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Federal Employees News Digest : June 3, 2013
Kristi Dougherty General Manager Phil Piemonte Managing Editor Sherkiya Wedgeworth Online Managing Editor Becky Fenton Circulation Manager Nathan Abse Writer Mike Causey Columnist Edward Zurndorfer Columnist Published by 1105 Government Information Group, Anne Armstrong, President. 1105 Government Information Group is part of 1105 Media, Inc. Neal Vitale, CEO. Corporate Headquarters: 1105 Media, Inc. 9201 Oakdale Ave., Suite 101, Chatsworth, CA 91311 www.1105media.com Office: 8609 Westwood Center Drive, Suite 500 Vienna, VA 22182-2215 Phone: Editorial: (703) 891-8554 Subscriptions: (800) 989-3363 Fax: (703) 876-5130 Internet: www.FederalDaily.com Subscription Rates: 1 year---$39 Site Licenses are available: E-mail: FENDsitelicense@ FederalDaily.com For single article reprints (in minimum quantities of 250-500), e-prints, plaques and posters contact: PARS International Phone: (212) 221-9595 E-mail: email@example.com www.magreprints.com/QuickQuote.asp The Comptroller General has ruled that federal agen- cies and departments may buy Federal Employees News Digest publications with government funds. This decision is No. B-185591. Federal Tax ID 20-4583700. DUNS #612031414. FEDERAL EMPLOYEES NEWS DIGEST (ISSN 1065-0970) is published weekly except first week in January and last week in December by 1105 Media, Inc., 9201 Oakdale Avenue, Suite 101, Chatsworth, CA 91311. Annual subscription rate is: US $39. Subscription inquiries and customer service: Mail to: Federal Employees News Digest, PO Box 15428, N. Hollywood, CA 91615-5428, customerservice@feder- aldaily.com or call (800) 989-3363, fax (818) 487-4550. © Copyright 2013 by 1105 Media, Inc. All rights reserved. Reproductions or distribution in whole or part prohibited except by site license or reprint purchase. The information in this newsletter has not undergone any formal testing by 1105 Media, Inc. and is dis- tributed without any warranty expressed or implied. Implementation or use of any information contained herein is the reader's sole responsibility. While the information has been reviewed for accuracy, there is no guarantee that the same or similar results may be achieved in all environments. Technical inaccuracies may result from printing errors and/or new develop- ments in the industry. This publication's subscriber list, as well as other lists from 1105 Media, Inc., is available for rental. For more information, please contact our list manager, Merit Direct. Phone: (914) 368-1000; E-mail: 1105media@ meritdirect.com; Web: www.meritdirect.com/1105. June 3, 2013 Vol. 62, No. 44 2 Visit us on the Internet at www.FederalDaily.com Fewer than half of all large companies ever offered defined benefit plans, and many are dropping them in favor of defined contribution plans---in which the worker makes the contributions via Social Security and a 401 (k) plan. In many instances companies don't make matching contributions to the 401 (k) plan (unlike Uncle Sam, who does make contributions for FERS employees). Most small companies never did, and still don't, offer retirement benefits. Many companies that had defined benefit plans for decades have dropped them. They have gone from being similar to (but not as generous as) the CSRS program to similar to (but not as generous as) the FERS plan (like FERS without any benefit from the employer). So federal retirement programs, whether for CSRS or FERS people, are good by comparison to virtually anything offered in the private sector. Especially because the benefits are linked to living costs---a perk that is virtually unknown in the private sector, according to the Employee Benefits Research Institute. But, and there is always a but ... There is a proposal, very serious and very likely to happen, to rein in the future cost of Social Security, civil service and military retirement benefits. The idea is that while you would still get cost-of- living adjustments when living costs go up, they would be smaller than under the current system. By one estimate. the typical retiree would lose---that is, not get---about $1,500 in benefits in the first five years of retirement and lose---as in not get---about $14,700 over 15 years, because of reduced COLAs. Over time, like the lobster in the pot, you wouldn't know what you weren't getting until it was too late. Because it is so complicated, it is hardly controversial. Most people simply don't understand it. But groups representing federal workers and retirees and people under Social Security get it. And they are terrified by it. So how would it work? The White House has proposed changing the tool/gauge/yardstick now used to determine the cost of living. Currently it's the CPI-W (consumer price index), one of the measures used by the Bureau of Labor Statistics to keep tabs on monthly changes in the cost of living for urban wage-earners and residents. Some experts believe the current system overstates living costs because it fails to take into account the fact that when prices go up, people adjust. So when gas costs more, people drive less. When steak is out of sight. you go for hamburger or chicken. At least that's the logic behind the proposal to switch from the CPI-W to a "chained CPI" method for calculating more modest cost-of-living increases. Carried to its extreme, critics say, is that after hamburger and chicken get too expensive, what's left? What do you eat? Tofu? Same for rising gasoline costs. Is there a point where everybody will be walking to work, or taking public trans- portation? Does that make sense? Would it work? The Simpson-Bowles commission set up by the president was supposed to come up with a series of belt-tightening recom- mendations. If approved by a majority, those recommendations would have gone to Congress for a noncontroversial, nonpartisan up or down vote. Like the Defense Base Closure and Realignment Commission. But the Simpson-Bowles commission failed to reach near-unanimous agree- ment. Congress didn't get involved. But its recommendations---including a chained CPI proposal---are part of the template the administration is using now to attempt to get a handle on the deficit. Groups representing feds, retirees and those under Social Security say there is a good chance that Congress may OK the White House plan this year, because it goes after entitlements. So keep watching and listening for updates on the chained CPI. A lot of your future income could depend on the outcome. INSIGHT by Mike Causey continued from page 1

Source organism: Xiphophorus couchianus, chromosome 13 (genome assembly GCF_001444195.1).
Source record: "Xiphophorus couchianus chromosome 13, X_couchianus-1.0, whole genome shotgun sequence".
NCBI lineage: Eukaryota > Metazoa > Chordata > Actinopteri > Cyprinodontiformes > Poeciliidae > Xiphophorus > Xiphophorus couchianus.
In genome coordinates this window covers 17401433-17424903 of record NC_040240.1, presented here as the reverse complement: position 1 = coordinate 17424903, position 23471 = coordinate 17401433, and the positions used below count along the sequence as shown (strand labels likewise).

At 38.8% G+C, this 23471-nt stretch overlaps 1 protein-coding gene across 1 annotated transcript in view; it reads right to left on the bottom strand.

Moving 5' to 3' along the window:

May 27, 2013
June 10, 2013